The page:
Starting with this review, we’re quite drastically changing the format for IndianVideoGamer reviews in order to bring more community involvement into them. We’ve assembled some of the best writers from the IVG community to form the IndianVideoGamer Reviewers Club, and henceforth, if this system works, all our reviews will present multiple points of view on a game. We also aim to make our reviews more crisp, brief and more personal; each reviewer will put his own personal views across and focus on aspects of the game that stood out for him. Here’s our much delayed review of Prince of Persia. Do let us know what you think of our new approach to game reviews.
Reviewer: Vikram Dussa
Platform: PlayStation 3
Ubisoft has delivered an amazing game in Prince of Persia. The art style is fresh and the graphics look beautiful. The platforming is great, though a bit dumbed down, and it will attract the non-masochistic types like myself. The combat is not so varied and depends more on combos. But this will in no way hinder your combat experience and you will end up looking forward to fighting the enemy again. The beautiful Elika eliminates the need for irritating “game over” screens and load times when you fail.
All the above positives aside, the game has a few negatives. There is a lot of backtracking involved while collecting light seeds, which might put off the impatient gamers. The game is pretty short too, and can be completed in 10 to 12 hours. The positives outweigh the negatives, however, and the result is a beautiful game that will leave you thoroughly entertained and wanting more.
Reviewer: Abhijit Banerjee
Platform: Xbox 360
I’m gonna have to go with Vikram on this one. First off, people who recognise the Sands of Time trilogy as Prince of Persia will be in for disappointment; the John Woo-style combat is missing. However, for those like me, who grew up salivating on Jordan Mechner’s original masterpiece, this is a good game. Let’s go back to the original – great animation, crazy platforming (for that time), single one-on-one combat (only 1 or 2 per level) and nice puzzles built into the platforming. The latest in the series hearkens back to the old days, but on new generation hardware. This means everything I mentioned above minus the puzzles.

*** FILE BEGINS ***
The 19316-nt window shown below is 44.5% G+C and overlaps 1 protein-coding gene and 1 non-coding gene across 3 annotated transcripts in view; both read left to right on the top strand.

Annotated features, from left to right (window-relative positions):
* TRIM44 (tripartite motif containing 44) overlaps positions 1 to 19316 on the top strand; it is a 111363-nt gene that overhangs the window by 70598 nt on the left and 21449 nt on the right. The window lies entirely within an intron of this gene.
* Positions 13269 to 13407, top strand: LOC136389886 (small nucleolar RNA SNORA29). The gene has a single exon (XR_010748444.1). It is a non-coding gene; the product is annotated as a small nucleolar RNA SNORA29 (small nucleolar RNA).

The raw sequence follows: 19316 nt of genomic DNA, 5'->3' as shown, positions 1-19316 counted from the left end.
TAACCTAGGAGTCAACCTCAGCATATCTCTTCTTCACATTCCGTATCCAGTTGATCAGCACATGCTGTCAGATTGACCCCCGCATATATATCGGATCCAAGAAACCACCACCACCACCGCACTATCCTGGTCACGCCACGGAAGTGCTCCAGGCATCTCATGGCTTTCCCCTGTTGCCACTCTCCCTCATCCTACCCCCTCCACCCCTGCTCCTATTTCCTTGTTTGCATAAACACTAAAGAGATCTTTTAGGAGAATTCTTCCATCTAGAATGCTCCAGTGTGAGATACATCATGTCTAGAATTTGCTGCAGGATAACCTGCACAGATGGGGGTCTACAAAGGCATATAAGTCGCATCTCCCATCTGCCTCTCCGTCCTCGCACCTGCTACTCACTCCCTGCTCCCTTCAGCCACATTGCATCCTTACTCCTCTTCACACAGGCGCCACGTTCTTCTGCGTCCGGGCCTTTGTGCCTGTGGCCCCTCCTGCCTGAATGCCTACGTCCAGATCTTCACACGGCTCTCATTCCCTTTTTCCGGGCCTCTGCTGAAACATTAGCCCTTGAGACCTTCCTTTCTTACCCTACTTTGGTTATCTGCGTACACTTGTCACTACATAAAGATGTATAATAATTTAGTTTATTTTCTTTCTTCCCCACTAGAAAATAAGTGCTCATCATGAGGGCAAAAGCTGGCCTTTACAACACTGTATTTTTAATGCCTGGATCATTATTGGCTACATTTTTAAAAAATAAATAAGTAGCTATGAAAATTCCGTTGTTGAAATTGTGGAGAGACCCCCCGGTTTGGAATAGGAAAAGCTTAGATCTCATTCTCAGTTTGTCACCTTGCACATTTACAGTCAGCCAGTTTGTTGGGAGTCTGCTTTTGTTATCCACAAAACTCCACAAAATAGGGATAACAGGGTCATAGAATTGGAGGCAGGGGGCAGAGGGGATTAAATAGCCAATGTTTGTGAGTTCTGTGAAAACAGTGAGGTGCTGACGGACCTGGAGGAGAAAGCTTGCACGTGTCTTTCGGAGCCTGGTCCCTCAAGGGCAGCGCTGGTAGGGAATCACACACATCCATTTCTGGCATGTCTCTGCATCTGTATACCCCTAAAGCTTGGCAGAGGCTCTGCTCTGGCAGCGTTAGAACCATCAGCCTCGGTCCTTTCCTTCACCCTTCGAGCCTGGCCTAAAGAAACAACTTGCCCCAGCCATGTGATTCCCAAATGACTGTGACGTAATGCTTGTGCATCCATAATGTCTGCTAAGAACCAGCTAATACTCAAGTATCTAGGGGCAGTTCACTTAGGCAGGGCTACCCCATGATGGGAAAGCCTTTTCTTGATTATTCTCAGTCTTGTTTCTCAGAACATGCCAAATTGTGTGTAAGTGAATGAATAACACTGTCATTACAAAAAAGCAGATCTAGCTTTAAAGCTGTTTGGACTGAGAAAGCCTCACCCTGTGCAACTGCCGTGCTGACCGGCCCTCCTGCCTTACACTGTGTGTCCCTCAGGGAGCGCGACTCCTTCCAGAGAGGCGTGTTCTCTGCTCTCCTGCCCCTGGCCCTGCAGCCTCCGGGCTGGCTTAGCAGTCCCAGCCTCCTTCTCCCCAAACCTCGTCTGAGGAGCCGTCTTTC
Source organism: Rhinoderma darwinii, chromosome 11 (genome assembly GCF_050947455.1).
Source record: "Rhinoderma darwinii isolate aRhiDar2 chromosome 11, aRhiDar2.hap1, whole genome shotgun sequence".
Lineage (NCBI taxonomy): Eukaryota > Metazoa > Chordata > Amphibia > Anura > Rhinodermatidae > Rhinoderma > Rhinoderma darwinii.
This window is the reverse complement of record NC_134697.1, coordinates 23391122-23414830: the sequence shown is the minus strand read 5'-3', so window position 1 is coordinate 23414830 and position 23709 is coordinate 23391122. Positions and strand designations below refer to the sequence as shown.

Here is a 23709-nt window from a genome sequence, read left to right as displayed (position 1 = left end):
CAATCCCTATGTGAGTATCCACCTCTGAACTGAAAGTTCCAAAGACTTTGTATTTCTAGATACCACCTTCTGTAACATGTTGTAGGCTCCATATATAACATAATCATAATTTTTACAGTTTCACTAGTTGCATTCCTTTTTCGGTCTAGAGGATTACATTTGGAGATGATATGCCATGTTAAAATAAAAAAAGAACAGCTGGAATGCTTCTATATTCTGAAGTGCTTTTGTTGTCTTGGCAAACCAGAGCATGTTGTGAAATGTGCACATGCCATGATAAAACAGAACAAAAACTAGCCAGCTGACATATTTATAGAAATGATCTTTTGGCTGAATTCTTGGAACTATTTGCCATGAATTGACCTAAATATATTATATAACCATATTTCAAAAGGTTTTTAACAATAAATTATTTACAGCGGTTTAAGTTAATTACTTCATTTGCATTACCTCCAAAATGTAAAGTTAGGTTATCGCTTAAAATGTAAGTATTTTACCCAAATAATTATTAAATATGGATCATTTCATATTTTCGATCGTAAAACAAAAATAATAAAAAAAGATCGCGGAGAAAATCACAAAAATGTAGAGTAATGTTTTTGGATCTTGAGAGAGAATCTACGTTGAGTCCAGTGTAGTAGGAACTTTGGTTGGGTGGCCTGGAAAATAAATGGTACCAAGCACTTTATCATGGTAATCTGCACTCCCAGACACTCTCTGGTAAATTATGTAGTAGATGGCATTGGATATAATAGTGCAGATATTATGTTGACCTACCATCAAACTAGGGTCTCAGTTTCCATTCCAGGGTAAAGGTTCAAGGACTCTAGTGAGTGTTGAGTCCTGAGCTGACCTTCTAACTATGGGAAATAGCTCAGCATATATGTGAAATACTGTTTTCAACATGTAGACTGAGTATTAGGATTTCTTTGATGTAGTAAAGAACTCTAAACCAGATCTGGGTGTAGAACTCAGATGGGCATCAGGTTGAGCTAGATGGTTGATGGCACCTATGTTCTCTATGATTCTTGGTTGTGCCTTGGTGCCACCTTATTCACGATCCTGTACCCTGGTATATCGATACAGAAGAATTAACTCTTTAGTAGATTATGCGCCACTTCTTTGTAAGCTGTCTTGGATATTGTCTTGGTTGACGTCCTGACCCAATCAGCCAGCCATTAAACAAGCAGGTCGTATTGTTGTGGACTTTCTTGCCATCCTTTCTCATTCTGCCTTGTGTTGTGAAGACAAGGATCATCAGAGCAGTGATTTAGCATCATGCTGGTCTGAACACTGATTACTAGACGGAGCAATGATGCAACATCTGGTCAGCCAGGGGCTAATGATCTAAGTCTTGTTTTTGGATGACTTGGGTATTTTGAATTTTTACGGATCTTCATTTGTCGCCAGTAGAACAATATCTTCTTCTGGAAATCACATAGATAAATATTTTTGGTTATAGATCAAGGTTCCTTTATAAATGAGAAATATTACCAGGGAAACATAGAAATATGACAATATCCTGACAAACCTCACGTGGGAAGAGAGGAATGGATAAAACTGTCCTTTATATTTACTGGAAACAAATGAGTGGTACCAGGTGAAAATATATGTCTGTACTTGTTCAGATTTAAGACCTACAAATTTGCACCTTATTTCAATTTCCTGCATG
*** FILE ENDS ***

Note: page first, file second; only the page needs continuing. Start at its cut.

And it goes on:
What does work is the art style; it’s the best in 2008 (sorry Braid). Cel-shading a la Okami takes over gritty realism. The platforming pieces are great. They are lengthy compared to the SoT trilogy and when you pull them off in a string, it’s poetry in motion. The story is nothing to write home about, but who wants one? You will just keep looking at Elika – she’s beautiful! The new sidekick moves, jumps, heals the land, and saves the Prince a million times. The automatic save system has courted controversy, but it works. It’s the same as a ‘restart from last checkpoint’ menu option, but without the button presses. The combat depends on combos, some basic boss strategy and quick time events.
Overall the game works for me – it’s fun and simple. The locations themselves could’ve used a bit more work. Or even the addition of a difficulty level would’ve made the game ‘preferred’ by some.
Reviewer: Rishi Alwani
Platform: PlayStation 3
Compared to the senior citizens…err…old timers, I haven’t played the original Prince of Persia, neither have I played more than 20 minutes of Sands of Time (no, you guys can’t kill me; not at least until you read my review). I’m a newb to the series; was rather, till this game, which managed to pique my interest till the very end.
PoP is a must have purchase. Sure it’s heavily “inspired” by Shadow of the Colossus, Ico and Okami in terms of level design, gameplay elements and art style, but think about it, isn’t this stuff we all want more of? Aren’t these the gold, nay platinum standard of an awesome gaming experience? It manages to implement these mechanics brilliantly. Add Ubisoft Montreal’s smart combat system and killer musical score from Inon Zur and you have a sure fire winner.
And while it deviates from the standard PoP formula like a drunken donkey in a sandstorm, plays easier than a roomful of needy harem girls and has active time events (the Warrior King, I’m looking at you) that would make walking into World War II with a toothpick seem easy, free yourself from the knowledge that it has borrowed from some triple-A titles and realise that what it has achieved is definitely greater than the sum of its parts.